CLASSICAL RECORD OF THE YEAR / HONECK

Manfred Honeck. Credit: Felix Broede

Manfred Honeck and the Pittsburgh Symphony top this year's "Record of the Year" with an outstanding Beethoven achievement

What could one possibly reinvent in two of the most popular symphonies in the repertoire? Manfred Honeck and the Pittsburgh Symphony Orchestra achieved the impossible in their new recording of Beethoven's fifth and seventh symphonies for "Reference Recordings".

The famous first four notes of the Fifth, draw you in instanly with a sense of a one-time occurrence. It appears that these notes, the “fate” motif, have never sounded so resolute, firm, true and accurate in their rhythm, so as multiple details througout the second theme and the development. Even the oboe cadenza did not sound labored as one might expect in a generic recording of the fifth - but unusually crisp, as if it was played for the first time. This feeling endures throughout the entire symphony. Most notable are the blasts of the horn section in the third movement and the powerful transition to the finale.

Words of praise are not to be said only about the Fifth, but also the Seventh. There was not a dull moment in this interpretation. It is clear that Honeck had waited for the right time to record this symphony. In the booklet, Mr. Honeck mentions that he had played this symphony many times as a violinist under the baton of Karajan, Muti, Abbado and Carlos Kleiber. Some would argue Kleiber's influence can be recognized in this recording. Mr. Honeck does use Carlos Kleiber's pizzicati at the end of the Allegretto, but in a more sensible way, in my opinion.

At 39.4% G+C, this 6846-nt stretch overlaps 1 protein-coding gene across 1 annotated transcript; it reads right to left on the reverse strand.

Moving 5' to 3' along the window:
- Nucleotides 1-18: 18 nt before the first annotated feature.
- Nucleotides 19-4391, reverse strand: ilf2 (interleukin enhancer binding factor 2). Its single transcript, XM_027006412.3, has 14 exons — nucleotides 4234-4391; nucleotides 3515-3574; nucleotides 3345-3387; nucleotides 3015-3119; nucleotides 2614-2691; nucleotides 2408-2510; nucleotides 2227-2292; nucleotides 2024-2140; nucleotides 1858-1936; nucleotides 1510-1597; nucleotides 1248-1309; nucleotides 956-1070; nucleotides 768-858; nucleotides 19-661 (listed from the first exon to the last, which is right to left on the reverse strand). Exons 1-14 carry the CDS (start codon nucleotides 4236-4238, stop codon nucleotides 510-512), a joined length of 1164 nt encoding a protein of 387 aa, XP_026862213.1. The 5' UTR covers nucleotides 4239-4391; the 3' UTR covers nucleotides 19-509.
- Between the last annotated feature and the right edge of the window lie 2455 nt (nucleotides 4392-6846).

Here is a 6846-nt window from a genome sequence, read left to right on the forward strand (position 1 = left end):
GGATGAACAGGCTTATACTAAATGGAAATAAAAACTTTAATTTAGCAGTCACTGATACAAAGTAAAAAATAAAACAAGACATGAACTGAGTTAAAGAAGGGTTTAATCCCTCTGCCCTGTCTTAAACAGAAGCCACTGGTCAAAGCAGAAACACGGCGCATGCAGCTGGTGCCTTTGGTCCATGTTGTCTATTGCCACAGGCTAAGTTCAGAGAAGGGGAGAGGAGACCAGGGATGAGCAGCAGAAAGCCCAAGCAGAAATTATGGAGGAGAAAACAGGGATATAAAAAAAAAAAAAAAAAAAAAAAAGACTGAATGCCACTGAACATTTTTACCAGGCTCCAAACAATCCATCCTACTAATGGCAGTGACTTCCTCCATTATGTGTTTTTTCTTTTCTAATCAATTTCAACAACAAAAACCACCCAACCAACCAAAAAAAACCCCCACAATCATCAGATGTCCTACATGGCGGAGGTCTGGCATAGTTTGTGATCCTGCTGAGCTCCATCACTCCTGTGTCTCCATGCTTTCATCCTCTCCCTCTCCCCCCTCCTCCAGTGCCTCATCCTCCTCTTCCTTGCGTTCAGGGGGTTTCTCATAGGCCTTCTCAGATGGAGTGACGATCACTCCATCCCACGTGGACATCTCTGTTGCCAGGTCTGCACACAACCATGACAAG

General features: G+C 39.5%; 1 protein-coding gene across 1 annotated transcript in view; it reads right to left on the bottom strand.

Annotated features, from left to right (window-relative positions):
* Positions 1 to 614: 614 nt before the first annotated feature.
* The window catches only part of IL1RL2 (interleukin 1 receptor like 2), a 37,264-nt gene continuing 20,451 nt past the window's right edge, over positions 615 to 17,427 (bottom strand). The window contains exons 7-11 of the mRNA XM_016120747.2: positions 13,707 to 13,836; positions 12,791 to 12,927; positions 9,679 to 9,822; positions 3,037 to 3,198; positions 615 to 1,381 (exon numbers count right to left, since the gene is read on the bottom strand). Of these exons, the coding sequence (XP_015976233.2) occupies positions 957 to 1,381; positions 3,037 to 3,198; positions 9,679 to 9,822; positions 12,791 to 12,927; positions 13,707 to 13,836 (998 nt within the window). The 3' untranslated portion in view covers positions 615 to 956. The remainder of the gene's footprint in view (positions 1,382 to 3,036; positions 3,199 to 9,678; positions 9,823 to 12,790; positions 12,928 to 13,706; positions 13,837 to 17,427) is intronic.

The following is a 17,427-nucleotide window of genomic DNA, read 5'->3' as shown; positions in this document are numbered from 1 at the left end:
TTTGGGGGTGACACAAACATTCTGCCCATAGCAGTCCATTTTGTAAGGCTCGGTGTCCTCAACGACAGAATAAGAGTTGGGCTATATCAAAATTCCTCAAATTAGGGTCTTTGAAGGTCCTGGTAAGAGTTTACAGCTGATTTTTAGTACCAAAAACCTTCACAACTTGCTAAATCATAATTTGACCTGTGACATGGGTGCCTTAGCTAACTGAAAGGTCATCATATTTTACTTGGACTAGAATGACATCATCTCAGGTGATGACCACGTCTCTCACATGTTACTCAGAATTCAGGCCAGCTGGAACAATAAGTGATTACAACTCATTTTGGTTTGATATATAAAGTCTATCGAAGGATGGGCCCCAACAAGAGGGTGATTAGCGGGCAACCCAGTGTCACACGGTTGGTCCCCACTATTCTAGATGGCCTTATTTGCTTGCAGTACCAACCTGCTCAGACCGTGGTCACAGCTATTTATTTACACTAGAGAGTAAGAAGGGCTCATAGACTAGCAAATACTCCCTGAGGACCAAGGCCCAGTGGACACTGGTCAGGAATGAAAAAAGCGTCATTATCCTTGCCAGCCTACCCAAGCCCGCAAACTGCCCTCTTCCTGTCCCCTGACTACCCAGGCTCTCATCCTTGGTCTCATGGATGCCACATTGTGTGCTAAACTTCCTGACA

Most enticing was the enthusiasm and the perfect Beethovenian sound Honeck produced from the orchestra. What is “perfect Beethovenian sound”? - listen to the last episode, which has never sounded any bolder. In fact, at one point towards the climax of the fourth movement, the passages played by the first and second violins are suddenly performed twice as fast, and yet it somehow molds organically into the climax, without changing the actual tempo of the finale.

How did he achieve that? A mystery.

The fine cooperation between Honeck and the PSO to the boutique recording brand has entered the pantheon of the most significant recordings to both symphonies.